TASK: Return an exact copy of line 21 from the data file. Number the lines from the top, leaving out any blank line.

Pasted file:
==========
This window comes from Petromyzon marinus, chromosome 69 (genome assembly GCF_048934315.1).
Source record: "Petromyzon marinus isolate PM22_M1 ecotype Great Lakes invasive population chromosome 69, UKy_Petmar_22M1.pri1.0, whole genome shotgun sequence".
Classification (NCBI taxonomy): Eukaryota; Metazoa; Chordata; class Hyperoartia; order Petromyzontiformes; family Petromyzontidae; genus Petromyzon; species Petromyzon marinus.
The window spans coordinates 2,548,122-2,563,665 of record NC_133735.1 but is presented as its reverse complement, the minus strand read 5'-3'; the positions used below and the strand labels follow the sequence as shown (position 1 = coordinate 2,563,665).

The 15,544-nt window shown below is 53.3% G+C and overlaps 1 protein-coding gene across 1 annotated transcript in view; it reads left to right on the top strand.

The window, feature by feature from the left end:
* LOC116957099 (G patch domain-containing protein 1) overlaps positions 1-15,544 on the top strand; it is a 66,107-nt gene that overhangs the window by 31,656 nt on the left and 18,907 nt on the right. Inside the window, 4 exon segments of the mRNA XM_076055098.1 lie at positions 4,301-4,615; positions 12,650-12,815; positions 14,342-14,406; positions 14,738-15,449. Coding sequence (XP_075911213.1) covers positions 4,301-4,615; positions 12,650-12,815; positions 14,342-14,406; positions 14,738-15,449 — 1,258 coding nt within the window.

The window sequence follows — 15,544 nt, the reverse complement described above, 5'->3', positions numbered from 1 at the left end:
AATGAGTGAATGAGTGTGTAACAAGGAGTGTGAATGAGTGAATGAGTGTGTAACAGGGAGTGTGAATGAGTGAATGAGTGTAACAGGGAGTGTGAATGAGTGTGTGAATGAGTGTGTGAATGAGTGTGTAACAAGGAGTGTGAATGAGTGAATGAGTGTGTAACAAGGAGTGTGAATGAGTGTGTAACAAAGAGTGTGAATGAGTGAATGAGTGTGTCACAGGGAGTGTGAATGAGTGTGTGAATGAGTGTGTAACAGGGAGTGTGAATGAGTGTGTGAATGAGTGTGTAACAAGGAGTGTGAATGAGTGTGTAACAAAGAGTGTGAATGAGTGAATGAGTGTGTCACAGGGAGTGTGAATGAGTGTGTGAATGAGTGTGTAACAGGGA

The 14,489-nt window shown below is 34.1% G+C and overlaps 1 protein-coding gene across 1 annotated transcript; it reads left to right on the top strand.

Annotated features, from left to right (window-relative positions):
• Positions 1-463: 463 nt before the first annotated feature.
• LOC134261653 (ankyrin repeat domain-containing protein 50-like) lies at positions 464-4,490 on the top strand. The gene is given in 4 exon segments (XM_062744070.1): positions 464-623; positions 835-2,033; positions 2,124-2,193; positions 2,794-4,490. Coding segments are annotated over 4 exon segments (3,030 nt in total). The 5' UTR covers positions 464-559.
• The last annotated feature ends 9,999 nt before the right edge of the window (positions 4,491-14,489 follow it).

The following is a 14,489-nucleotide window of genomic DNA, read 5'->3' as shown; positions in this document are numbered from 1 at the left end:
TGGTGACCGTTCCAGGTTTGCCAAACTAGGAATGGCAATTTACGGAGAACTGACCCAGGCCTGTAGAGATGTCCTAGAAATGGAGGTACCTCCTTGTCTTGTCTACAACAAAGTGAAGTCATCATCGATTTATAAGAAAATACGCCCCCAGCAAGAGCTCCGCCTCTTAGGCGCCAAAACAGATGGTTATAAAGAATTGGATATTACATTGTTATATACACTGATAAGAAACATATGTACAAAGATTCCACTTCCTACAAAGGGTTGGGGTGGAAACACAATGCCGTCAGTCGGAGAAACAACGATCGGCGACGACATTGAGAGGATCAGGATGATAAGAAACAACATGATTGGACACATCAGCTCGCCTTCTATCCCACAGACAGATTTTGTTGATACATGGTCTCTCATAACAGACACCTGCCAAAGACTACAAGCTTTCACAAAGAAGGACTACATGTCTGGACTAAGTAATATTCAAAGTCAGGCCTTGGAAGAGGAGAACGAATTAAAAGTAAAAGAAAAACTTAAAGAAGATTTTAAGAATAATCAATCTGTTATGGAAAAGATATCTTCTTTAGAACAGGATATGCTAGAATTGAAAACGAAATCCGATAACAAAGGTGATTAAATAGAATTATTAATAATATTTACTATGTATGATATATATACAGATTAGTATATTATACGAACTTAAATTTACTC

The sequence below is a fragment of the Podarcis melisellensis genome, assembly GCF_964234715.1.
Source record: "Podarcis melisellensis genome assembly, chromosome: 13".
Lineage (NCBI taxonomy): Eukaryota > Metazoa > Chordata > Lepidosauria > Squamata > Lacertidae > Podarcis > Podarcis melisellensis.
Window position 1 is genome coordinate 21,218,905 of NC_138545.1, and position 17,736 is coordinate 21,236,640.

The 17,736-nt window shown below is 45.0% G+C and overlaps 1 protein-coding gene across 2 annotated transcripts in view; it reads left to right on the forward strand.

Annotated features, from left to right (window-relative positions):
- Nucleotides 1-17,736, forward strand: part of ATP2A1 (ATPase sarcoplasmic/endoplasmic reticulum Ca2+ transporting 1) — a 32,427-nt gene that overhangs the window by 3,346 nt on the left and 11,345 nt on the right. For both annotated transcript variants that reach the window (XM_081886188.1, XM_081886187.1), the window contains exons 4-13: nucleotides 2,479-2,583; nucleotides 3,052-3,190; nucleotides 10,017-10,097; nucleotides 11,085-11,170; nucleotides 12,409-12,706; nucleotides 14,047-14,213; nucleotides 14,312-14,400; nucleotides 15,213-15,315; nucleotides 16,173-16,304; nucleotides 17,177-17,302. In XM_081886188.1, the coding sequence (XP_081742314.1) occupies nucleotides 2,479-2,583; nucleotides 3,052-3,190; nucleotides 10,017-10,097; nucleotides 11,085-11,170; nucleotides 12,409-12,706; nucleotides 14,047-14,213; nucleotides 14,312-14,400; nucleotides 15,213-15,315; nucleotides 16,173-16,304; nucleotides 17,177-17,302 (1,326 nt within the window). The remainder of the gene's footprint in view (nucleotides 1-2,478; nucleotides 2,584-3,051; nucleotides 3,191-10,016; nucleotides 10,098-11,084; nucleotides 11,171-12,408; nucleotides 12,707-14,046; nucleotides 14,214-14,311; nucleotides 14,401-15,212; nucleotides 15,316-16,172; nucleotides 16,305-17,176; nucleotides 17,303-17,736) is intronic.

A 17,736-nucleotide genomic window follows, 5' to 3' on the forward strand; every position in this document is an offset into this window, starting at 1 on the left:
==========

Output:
The 17,736-nt window shown below is 45.0% G+C and overlaps 1 protein-coding gene across 2 annotated transcripts in view; it reads left to right on the forward strand.